Essay - Socrates' - the Unexamined Life is not Worth Living Socrates...

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Socrates' - The Unexamined Life is Not Worth Living

***** ***** convinced that "the unexamined life is not worth living for a human being" (Ap. 38a5-6), it is clear that he must suppose there to be extremely high value in philosophical activity. But even th***** value is difficult to make out. Despite hav*****g lived by this principle for so many years now, Socrates is ***** ***** he remains ignorant of "anything fine and good" (Ap. 21d3-4). And because Socrates sees vice as nothing other than moral ignorance, it might seem puzzling how he could claim to be any better off than those whose vice he h***** struggled ***** eradicate t*****rough philosophy. After all, he is no less ignorant than they are; his superior wisdom lies solely in his recognition of the ignorance he shares with them. Scattered throughout the early dialogues are a variety of principles which Socrates plainly endorses. Socrates' acceptance of these principles appears to have been generated through ***** practice of philosophy (Palmer, 1988). Thus, by ***** the philosophical life he has come to recognize a variety of ways in which he ***** have acted wrongfully; by following his principles he has avoided ***** evils ***** might *****wise have committed. And precisely ***** happiness is assured by good action from the fact that Socrates can ***** a number of important judgments ***** guide him to good actions, we can be confident that at least up until the time of his trial, he is ***** some degree genuinely happy.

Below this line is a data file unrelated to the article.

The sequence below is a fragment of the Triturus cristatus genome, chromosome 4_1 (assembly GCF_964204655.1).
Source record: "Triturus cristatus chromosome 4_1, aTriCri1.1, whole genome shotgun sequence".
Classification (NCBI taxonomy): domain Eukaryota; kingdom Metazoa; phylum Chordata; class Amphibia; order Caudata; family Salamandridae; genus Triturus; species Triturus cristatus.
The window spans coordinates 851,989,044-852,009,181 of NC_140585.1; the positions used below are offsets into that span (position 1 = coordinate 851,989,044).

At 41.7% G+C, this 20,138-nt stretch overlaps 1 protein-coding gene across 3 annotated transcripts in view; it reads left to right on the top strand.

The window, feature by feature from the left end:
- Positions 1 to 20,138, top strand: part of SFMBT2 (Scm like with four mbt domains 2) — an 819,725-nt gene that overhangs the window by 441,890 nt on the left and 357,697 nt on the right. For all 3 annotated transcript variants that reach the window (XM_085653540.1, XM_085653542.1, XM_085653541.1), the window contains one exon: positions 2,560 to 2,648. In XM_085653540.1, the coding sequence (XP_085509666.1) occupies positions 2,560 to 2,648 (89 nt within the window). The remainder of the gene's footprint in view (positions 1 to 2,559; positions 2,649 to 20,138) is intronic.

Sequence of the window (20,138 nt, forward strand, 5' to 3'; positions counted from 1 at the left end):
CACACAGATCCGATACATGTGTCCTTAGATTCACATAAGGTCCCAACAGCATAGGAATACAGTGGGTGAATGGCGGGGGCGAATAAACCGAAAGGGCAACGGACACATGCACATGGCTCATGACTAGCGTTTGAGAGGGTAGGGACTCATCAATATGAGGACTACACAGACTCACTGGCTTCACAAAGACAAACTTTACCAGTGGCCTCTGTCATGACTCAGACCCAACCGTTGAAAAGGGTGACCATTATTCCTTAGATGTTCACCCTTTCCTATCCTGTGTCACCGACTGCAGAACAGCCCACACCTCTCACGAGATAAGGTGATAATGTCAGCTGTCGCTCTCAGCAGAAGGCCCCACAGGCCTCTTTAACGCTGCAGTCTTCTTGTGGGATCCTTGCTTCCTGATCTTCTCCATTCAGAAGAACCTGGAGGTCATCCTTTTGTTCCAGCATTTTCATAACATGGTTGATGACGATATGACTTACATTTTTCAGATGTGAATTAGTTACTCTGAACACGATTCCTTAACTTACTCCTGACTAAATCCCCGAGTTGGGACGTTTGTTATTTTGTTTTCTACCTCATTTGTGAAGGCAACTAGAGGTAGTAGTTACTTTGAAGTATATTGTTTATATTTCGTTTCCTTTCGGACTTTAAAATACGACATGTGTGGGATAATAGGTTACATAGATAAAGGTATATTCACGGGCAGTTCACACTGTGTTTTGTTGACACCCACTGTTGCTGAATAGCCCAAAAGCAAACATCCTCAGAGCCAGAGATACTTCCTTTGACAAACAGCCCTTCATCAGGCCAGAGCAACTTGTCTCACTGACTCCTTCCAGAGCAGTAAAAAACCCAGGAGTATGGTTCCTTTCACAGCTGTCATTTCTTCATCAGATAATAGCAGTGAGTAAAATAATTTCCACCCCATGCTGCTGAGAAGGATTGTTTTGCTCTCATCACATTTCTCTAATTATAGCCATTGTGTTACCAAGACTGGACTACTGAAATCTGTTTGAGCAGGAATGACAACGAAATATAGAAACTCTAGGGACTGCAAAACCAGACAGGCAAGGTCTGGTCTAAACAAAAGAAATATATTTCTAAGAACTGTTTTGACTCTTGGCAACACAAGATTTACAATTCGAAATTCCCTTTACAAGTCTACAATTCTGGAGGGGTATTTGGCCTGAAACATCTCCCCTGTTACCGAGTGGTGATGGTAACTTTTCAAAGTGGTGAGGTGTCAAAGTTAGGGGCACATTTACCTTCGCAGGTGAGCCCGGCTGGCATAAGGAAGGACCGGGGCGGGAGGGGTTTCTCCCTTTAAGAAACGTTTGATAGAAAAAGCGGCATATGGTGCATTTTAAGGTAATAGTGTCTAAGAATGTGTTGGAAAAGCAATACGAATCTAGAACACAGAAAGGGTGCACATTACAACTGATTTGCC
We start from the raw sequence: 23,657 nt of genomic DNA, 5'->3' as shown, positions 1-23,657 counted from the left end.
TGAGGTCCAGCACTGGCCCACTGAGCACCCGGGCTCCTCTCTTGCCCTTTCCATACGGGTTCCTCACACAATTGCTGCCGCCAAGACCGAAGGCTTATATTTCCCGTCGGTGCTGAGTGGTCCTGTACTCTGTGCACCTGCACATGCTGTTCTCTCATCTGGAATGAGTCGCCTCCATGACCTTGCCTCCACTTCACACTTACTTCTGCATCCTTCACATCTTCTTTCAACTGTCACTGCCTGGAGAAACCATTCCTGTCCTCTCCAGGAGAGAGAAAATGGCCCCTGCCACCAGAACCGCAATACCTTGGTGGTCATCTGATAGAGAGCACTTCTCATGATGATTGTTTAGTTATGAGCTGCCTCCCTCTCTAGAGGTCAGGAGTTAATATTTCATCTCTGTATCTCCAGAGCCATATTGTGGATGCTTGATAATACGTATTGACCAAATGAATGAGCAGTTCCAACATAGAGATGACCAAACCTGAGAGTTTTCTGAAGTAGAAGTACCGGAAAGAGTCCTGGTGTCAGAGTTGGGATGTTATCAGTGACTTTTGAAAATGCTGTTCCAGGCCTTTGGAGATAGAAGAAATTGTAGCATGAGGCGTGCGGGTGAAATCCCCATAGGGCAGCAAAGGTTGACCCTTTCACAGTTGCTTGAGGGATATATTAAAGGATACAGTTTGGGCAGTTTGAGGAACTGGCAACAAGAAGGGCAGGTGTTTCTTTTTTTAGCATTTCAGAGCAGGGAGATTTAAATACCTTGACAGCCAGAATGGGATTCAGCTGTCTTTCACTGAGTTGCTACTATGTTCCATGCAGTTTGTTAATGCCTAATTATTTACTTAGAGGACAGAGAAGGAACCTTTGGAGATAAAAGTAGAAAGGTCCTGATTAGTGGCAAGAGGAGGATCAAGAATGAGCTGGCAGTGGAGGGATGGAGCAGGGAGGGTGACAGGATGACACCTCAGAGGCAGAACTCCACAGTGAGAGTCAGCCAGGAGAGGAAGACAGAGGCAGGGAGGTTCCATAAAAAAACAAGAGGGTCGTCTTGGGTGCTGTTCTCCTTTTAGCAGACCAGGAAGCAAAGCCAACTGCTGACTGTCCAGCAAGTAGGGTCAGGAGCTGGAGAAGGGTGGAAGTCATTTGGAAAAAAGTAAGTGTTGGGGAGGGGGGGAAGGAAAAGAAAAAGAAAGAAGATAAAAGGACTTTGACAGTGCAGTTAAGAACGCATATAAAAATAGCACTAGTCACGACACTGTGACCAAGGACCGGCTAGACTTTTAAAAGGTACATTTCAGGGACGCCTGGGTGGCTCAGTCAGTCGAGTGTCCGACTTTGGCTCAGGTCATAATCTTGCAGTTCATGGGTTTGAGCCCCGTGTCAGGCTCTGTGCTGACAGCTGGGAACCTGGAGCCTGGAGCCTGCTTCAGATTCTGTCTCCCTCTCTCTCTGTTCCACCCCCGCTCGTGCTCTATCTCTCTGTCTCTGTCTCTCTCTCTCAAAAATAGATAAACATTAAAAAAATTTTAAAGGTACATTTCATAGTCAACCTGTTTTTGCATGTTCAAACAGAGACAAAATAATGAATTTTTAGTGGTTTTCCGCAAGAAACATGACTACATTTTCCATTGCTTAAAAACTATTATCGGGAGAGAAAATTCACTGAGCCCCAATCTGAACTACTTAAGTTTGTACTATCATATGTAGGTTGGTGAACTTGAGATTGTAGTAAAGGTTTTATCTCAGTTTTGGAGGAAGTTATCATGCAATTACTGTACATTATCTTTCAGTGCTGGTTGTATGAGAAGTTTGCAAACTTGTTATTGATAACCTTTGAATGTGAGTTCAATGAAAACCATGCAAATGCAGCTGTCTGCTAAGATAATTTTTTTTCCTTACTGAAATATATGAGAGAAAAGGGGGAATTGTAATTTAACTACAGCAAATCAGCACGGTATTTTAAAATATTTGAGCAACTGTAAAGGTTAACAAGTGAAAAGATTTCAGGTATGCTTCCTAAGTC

One activity especially stands out--his examinations ***** himself and others. It is precisely ***** activity, according to Socrates, that has made his life worthwhile. Socrates s*****s ***** he regards this activity as necessary for happiness when he says, "t***** unexamined life is no***** worth living for a human being" (Ap. 38a5-6). He goes on to show that he thinks it is sufficient for happiness when he indicates ***** so long as he could engage in this activity, Socrates would consider himself happy: he ***** count it ***** an "********** happiness" (Ap. 41c3-4) if death *****ers him the opportunity to pursue his mission with the dead in Hades. In order to underst***** this claim, we do *****t need to assume that Socrates would miraculously receive virtue in the after*****--just engaging in this activity alone is enough ***** Socrates to judge his condition happy. Accordingly, good activity is sufficient for happiness; virtue itself is not needed. But once ***** opportunity for good activity has been taken away, as it has ***** ***** his conviction, and since he considers all of t***** possible penalties other than paying a fine to be evils (Ap. 37b5-e2), ***** no longer counts ***** life *****s worthwhile, *****ing that he will be better off *****, ***** if death is *****hing more than utter extinction (Ap. 40c5). The power of the jury to constrain what Socrates can ***** justly makes clear ***** ***** measure of happiness, however sm*****, can be ensured during one's life.

What ***** asserts, *****


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